The decision to implement a tool to automate workflow, project management and time reporting is one most creative departments face. In fact, if you don't have some tool in place you are likely behind the curve in operating best practices. Determining what tool to use can be daunting. There are numerous "off-the-shelf" packages available, as well as the consideration of custom application development. With all the packaged solutions available, why would one ever consider a custom tool? In my experience, building provides a creative leader and her team with significant advantages.

Marketing and creative services groups have unique workflow and project management challenges. To complicate things further, your company and work processes are also unique. You do not have to settle for a workflow tool that was developed for the industry in general or worse yet, for "project management" in general. You can develop a solution for the way you and your team work. It is possible to create a workflow tool to fit your specific needs and budget without compromising your process or business objectives. Building a tool is well worth the investment.

Requirements--The benefits of a custom build are numerous. They start with requirements gathering. All too often when an off the shelf tool is considered, the requirements list is put together by determining which of the many features you want to implement and how you want to customize them for your company. When handed a list of requirements to choose from you are already giving the impression that you are more interested in the developer than in the end user. In this scenario, the need for requirements is dictated by the software.

A much more productive approach to requirements gathering is often taken when developing a custom tool. Rather than starting with what the tool offers, one starts with your work, running through projects and scenarios, how you do them, identifying the unique processes and challenges and reporting needs for each functional area. This approach renders logical requirements with the end user in mind. Not only are your requirements more on target, you have already moved a step closer to adoption of the tool by speaking in the user's language and making their needs top priority. Regardless of whether you build or buy, we at Cella Consulting would always recommend you take this approach.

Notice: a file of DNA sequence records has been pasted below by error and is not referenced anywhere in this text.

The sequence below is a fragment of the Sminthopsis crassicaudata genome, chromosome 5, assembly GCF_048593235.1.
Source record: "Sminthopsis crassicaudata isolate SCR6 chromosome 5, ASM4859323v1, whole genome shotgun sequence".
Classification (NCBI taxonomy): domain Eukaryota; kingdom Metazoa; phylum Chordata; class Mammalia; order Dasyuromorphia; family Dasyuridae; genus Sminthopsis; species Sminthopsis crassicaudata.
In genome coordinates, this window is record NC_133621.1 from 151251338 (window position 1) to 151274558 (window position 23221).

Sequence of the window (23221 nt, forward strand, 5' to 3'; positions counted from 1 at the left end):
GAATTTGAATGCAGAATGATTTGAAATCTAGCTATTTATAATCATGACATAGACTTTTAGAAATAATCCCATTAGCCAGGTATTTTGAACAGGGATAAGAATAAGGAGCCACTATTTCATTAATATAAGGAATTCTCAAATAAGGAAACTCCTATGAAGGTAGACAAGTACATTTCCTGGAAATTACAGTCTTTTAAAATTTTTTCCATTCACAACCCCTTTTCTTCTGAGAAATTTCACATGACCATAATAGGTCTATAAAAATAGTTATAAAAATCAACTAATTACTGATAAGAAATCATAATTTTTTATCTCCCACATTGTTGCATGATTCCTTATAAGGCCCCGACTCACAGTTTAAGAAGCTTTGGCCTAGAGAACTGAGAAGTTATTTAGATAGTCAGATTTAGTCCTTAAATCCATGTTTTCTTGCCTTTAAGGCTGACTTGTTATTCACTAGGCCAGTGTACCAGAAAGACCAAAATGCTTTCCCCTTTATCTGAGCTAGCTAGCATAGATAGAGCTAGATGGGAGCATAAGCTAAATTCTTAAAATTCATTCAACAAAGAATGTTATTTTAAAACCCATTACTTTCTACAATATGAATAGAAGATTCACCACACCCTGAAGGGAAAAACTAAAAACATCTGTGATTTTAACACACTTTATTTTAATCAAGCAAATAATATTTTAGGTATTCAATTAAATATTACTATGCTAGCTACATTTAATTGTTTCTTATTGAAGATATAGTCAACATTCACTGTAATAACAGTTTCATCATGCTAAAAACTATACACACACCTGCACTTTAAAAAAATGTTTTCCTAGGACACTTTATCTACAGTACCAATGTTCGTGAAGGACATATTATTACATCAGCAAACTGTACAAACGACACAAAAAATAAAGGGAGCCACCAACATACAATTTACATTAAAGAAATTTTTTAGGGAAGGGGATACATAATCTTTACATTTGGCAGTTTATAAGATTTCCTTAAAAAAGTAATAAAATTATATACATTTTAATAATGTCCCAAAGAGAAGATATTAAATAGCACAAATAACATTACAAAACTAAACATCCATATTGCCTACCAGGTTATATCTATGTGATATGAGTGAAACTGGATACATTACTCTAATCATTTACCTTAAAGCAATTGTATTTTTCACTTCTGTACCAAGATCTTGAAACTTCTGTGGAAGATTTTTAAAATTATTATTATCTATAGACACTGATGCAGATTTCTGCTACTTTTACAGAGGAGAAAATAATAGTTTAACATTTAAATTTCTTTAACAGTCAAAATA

Interface design--Let's face it: most creative folks not only like but also need an intuitive, user-friendly interface. Hands down, the best interface design for your needs is accomplished through a custom tool. You don't have to settle for the off-the-shelf solution or face costs to provide a custom interface. Your designer can create an elegant interface to meet your brand and user needs for your custom application.

Features--Packages typically offer a broad range of features--often more than needed. Depending on the tool they may be industry specific or much broader. In my experience you are often left with more "stuff" than needed, which can lead to confusion--especially when working with intuitive users. Compare that to putting in the features you need, the way you need them, making it easy for your team to use the tool. Your tool can be very robust with many features; the difference is that they are the features and functions of benefit to you.